the ball over the head instead of between the legs.
For this game two equal teams
are required. Each team formed of one patrol is the best fun, but, if necessary,
the two teams can be furnished from one patrol. The simplest form of the
game is to take the hats of all the players and place them in a row in the
middle of the ground, the two teams standing facing each other on either
side of the row about twenty-five yards from it. A Scoutmaster or Patrol-leader,
standing at one end of the row, then calls a number, and each Scout having
that number in his patrol runs to the row, and endeavors to obtain the hat
nearest the Scoutmaster, and return to his place without being " tagged"
or touched by the other. Should he be tagged, he must replace the hat in
the row. The game proceeds until one patrol has secured a complete set of
hats. If there are more than two patrols, the losers of the first game play
another patrol, and so on, till all have had a turn. As the two Scouts will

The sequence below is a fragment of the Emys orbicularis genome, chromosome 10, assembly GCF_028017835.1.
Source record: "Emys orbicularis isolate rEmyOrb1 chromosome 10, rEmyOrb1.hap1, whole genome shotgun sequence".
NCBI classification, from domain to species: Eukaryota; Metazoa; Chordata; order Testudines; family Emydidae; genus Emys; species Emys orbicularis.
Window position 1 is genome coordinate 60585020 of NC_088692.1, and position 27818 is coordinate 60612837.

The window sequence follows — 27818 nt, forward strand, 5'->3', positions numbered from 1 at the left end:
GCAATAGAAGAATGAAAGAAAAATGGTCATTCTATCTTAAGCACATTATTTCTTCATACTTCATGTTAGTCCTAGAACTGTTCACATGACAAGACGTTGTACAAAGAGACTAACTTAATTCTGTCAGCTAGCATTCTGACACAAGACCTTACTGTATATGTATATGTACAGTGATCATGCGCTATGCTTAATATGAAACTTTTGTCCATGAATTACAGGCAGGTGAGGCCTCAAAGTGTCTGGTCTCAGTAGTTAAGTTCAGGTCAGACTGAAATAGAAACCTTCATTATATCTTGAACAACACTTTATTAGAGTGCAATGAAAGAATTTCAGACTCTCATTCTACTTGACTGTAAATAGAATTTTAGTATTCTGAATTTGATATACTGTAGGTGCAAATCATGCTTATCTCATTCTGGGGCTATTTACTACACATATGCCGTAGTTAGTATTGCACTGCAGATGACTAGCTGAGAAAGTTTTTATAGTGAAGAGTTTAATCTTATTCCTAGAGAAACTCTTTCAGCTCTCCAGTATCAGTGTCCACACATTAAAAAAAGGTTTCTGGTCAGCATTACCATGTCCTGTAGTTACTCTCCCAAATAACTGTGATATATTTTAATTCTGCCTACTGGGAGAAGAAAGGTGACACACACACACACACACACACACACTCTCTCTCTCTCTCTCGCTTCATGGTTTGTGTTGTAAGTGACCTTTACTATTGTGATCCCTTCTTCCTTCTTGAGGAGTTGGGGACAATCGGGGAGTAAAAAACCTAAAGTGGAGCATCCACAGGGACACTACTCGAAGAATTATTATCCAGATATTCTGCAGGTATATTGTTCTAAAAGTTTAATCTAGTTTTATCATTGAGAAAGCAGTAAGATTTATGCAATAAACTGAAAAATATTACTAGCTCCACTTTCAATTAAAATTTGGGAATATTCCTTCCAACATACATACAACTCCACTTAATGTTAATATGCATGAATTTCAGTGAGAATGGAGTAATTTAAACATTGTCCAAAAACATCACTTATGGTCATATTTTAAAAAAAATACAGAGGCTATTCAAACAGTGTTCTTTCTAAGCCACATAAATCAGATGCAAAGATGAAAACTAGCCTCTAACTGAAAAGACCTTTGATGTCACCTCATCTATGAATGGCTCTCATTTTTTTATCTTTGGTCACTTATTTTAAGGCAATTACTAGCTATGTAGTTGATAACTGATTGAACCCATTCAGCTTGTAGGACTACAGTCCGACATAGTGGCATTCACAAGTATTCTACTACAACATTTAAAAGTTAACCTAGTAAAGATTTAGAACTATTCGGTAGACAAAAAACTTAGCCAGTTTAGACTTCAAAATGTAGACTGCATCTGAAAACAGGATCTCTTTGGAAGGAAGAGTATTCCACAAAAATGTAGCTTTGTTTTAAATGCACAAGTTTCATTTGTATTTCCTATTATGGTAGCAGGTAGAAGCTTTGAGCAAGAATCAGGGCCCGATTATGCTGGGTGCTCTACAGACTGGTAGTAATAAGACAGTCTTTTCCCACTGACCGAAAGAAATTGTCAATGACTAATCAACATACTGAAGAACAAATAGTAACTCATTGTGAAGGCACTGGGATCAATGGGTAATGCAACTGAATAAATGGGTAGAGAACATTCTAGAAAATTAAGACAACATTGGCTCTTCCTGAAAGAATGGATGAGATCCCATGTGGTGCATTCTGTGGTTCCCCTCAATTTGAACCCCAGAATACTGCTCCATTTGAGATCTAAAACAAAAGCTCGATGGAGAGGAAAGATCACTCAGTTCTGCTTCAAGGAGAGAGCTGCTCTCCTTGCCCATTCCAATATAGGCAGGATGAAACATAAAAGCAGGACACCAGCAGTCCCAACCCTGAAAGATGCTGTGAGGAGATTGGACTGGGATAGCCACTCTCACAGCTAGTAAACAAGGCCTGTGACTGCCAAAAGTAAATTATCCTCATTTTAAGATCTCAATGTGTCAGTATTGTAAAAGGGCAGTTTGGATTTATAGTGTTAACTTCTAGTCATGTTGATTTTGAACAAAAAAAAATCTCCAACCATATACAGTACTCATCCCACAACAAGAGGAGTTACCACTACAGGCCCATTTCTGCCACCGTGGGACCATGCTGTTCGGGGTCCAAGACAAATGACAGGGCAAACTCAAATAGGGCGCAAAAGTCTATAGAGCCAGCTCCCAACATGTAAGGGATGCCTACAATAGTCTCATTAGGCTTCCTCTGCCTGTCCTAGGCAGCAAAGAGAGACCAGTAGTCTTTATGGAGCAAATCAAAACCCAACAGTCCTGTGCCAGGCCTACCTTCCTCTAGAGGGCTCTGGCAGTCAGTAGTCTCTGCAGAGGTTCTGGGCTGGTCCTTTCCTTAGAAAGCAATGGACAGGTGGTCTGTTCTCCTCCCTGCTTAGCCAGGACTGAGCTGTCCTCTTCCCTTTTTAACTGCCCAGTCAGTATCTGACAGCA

probably reach the hat almost at the same time, each should pretend to seize
it, and thus induce the other to move in one direction, while he seizes
the hat and moves off briskly the other way. There is much value in securing
a good start by means of a well-executed feint, and great fun always results
when two experts at pretense are opposed to each other. No Scout should
be called upon a second time until every other member of his patrol has
been once called upon. The game may be varied in several ways, of which
the two following are typical:
1) Instead of aiming at
the same hat, each Scout called upon may be required to find his own hat